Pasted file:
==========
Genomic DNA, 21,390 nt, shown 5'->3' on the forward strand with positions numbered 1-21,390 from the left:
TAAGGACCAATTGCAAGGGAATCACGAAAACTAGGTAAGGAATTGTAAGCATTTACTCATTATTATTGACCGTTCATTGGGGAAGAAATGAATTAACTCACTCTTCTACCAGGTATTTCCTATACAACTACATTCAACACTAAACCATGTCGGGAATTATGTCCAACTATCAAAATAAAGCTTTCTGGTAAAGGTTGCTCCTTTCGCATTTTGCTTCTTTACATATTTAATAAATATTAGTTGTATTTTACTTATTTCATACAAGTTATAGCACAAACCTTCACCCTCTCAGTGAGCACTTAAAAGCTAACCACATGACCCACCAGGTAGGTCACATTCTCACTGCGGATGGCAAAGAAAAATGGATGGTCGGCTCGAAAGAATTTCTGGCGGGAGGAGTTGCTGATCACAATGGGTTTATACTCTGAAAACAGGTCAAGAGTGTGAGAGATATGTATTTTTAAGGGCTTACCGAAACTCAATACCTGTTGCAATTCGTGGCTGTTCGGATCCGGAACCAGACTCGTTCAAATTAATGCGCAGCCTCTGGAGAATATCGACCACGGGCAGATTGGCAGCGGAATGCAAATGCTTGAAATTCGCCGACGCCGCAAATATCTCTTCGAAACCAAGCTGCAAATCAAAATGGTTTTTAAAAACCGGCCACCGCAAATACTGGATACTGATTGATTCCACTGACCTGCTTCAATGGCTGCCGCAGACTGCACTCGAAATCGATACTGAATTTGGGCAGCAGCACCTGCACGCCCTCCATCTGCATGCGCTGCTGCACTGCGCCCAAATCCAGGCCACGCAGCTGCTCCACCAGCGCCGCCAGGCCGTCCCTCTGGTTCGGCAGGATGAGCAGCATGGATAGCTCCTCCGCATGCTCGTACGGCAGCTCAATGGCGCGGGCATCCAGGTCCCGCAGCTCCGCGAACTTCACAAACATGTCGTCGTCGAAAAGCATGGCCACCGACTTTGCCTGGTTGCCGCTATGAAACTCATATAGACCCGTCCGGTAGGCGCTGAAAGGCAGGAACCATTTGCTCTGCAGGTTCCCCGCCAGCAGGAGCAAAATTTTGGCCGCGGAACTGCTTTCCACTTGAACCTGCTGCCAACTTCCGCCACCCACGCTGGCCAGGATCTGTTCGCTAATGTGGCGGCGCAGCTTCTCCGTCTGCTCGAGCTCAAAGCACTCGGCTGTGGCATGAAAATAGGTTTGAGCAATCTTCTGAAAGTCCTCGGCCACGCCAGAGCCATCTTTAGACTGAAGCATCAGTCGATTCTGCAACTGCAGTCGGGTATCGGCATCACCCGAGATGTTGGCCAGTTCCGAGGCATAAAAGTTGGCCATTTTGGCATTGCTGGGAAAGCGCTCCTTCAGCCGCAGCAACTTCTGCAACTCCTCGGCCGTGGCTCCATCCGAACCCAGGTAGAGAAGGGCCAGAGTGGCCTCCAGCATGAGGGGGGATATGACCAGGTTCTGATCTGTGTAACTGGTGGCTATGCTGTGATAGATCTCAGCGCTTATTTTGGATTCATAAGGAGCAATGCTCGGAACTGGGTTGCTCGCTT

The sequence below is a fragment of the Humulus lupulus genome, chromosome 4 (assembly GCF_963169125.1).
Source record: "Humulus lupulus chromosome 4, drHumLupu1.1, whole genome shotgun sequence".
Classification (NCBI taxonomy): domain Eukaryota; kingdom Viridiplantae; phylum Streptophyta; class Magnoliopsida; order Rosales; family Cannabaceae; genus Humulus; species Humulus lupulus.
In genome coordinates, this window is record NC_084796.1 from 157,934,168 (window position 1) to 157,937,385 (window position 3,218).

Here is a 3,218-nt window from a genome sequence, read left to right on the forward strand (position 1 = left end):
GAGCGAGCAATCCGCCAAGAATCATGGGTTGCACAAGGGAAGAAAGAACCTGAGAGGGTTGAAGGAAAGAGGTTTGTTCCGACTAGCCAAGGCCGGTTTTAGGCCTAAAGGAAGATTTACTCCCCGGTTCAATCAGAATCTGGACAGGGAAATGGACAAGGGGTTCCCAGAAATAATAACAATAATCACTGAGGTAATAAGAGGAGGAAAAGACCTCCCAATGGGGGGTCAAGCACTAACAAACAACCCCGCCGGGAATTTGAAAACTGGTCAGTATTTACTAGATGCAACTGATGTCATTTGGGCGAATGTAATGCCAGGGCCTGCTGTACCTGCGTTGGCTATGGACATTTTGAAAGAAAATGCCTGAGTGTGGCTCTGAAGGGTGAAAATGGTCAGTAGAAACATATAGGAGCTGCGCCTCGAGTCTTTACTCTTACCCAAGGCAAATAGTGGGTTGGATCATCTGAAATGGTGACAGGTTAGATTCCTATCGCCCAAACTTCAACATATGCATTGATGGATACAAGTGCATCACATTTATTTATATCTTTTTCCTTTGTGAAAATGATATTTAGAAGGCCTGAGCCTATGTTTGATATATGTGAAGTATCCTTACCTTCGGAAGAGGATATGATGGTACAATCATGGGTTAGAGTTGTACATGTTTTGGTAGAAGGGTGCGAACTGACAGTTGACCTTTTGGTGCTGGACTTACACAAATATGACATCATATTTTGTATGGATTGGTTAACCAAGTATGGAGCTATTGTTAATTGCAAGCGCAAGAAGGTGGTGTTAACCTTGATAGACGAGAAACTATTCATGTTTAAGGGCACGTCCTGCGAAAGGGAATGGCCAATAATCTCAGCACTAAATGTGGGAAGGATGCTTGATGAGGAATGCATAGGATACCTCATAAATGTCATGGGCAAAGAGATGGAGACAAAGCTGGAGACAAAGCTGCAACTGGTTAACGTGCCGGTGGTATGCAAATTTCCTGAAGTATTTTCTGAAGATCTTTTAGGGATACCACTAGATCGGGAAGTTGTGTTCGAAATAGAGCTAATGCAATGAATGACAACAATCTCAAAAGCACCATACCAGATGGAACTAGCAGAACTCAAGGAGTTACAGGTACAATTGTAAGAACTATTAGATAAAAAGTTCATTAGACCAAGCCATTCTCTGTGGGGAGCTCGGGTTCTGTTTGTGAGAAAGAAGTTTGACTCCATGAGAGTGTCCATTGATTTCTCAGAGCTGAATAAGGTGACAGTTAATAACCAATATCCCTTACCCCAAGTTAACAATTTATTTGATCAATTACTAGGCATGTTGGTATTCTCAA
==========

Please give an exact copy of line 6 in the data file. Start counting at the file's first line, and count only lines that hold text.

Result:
In genome coordinates, this window is record NC_084796.1 from 157,934,168 (window position 1) to 157,937,385 (window position 3,218).